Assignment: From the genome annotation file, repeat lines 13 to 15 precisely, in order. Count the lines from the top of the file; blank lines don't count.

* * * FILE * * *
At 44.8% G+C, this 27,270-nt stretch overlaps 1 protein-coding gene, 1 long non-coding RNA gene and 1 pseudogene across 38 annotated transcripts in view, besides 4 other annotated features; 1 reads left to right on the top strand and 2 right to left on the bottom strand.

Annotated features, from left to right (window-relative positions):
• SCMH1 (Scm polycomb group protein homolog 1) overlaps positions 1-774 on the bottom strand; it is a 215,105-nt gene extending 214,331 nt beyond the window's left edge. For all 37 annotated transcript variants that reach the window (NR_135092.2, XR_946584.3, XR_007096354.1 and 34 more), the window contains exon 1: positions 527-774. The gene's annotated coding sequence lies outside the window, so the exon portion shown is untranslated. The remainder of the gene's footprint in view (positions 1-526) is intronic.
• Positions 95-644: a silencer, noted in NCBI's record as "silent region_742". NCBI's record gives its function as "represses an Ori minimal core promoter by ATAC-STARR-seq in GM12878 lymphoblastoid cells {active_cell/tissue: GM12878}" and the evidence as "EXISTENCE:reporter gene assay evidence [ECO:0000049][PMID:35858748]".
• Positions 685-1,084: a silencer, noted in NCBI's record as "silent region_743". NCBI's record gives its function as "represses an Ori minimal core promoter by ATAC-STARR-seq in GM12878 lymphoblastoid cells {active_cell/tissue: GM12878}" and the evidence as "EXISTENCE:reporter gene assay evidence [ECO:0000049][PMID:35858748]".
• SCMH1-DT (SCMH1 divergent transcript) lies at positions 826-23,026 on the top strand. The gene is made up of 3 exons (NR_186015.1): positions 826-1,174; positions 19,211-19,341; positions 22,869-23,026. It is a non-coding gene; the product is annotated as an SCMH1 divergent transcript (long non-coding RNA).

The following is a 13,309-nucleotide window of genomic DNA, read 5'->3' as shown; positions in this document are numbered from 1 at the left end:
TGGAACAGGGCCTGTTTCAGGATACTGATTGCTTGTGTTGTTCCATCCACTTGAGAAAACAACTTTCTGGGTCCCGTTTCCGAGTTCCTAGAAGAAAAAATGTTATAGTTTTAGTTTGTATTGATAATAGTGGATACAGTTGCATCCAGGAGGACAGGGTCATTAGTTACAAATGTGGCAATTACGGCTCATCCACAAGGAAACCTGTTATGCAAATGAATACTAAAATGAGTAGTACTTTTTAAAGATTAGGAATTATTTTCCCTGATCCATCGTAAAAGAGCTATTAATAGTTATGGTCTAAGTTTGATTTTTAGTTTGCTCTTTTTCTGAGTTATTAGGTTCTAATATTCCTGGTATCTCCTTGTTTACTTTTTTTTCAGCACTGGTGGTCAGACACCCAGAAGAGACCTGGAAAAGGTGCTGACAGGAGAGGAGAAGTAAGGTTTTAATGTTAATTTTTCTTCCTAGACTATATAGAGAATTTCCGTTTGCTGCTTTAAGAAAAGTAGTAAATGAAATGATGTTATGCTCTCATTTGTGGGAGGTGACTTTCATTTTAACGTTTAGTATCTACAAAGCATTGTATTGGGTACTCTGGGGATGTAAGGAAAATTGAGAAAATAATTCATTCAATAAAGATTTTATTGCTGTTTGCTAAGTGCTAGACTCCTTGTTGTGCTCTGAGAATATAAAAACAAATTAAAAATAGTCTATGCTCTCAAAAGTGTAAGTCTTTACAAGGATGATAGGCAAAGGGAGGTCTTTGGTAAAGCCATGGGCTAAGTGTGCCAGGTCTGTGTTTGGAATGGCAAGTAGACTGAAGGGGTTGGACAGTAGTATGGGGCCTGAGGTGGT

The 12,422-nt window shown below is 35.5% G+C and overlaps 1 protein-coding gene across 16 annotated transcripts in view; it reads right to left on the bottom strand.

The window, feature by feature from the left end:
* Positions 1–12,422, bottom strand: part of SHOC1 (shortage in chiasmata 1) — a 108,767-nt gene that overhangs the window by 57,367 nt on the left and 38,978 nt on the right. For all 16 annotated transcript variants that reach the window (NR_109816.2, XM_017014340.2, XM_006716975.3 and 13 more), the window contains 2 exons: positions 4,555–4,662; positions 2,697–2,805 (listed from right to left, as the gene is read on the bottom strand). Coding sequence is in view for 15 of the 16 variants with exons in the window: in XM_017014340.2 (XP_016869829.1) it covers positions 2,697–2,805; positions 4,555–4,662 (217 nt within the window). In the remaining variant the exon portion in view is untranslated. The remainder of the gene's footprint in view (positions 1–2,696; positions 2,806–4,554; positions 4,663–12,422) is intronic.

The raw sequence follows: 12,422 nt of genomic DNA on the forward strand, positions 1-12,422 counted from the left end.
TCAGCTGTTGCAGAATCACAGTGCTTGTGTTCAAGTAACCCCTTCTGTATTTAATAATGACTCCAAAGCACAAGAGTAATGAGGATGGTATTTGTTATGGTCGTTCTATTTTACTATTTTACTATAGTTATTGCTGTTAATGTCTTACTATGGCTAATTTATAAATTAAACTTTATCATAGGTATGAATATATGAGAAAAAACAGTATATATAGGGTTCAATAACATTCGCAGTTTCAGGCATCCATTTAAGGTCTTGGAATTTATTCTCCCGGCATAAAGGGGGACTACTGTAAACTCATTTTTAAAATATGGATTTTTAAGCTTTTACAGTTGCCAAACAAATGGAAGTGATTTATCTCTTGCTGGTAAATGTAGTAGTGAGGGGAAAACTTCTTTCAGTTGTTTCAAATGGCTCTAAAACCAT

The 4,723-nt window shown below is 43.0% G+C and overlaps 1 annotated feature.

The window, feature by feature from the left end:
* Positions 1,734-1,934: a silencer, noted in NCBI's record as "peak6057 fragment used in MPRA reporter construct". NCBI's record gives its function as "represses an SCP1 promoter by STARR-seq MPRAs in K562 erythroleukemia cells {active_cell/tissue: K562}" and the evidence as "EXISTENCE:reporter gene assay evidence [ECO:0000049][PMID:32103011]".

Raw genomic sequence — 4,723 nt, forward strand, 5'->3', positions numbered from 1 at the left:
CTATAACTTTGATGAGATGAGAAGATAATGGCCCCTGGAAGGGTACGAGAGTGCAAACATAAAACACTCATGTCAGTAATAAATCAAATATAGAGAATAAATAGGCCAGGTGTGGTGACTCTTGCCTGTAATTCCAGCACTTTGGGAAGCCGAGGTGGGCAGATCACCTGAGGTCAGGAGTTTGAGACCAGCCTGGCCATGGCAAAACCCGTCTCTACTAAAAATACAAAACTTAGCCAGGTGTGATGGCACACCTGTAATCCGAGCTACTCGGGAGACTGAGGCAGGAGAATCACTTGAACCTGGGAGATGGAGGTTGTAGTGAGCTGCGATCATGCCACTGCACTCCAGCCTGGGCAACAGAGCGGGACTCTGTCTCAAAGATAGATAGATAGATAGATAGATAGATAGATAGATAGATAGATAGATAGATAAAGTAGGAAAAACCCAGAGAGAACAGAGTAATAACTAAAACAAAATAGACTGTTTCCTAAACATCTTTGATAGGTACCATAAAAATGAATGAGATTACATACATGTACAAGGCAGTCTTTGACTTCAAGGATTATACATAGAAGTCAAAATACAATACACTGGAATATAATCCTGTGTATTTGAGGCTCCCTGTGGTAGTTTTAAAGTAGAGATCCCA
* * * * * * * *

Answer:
TCAGCTGTTGCAGAATCACAGTGCTTGTGTTCAAGTAACCCCTTCTGTATTTAATAATGACTCCAAAGCACAAGAGTAATGAGGATGGTATTTGTTATGGTCGTTCTATTTTACTATTTTACTATAGTTATTGCTGTTAATGTCTTACTATGGCTAATTTATAAATTAAACTTTATCATAGGTATGAATATATGAGAAAAAACAGTATATATAGGGTTCAATAACATTCGCAGTTTCAGGCATCCATTTAAGGTCTTGGAATTTATTCTCCCGGCATAAAGGGGGACTACTGTAAACTCATTTTTAAAATATGGATTTTTAAGCTTTTACAGTTGCCAAACAAATGGAAGTGATTTATCTCTTGCTGGTAAATGTAGTAGTGAGGGGAAAACTTCTTTCAGTTGTTTCAAATGGCTCTAAAACCAT

The 4,723-nt window shown below is 43.0% G+C and overlaps 1 annotated feature.

The window, feature by feature from the left end: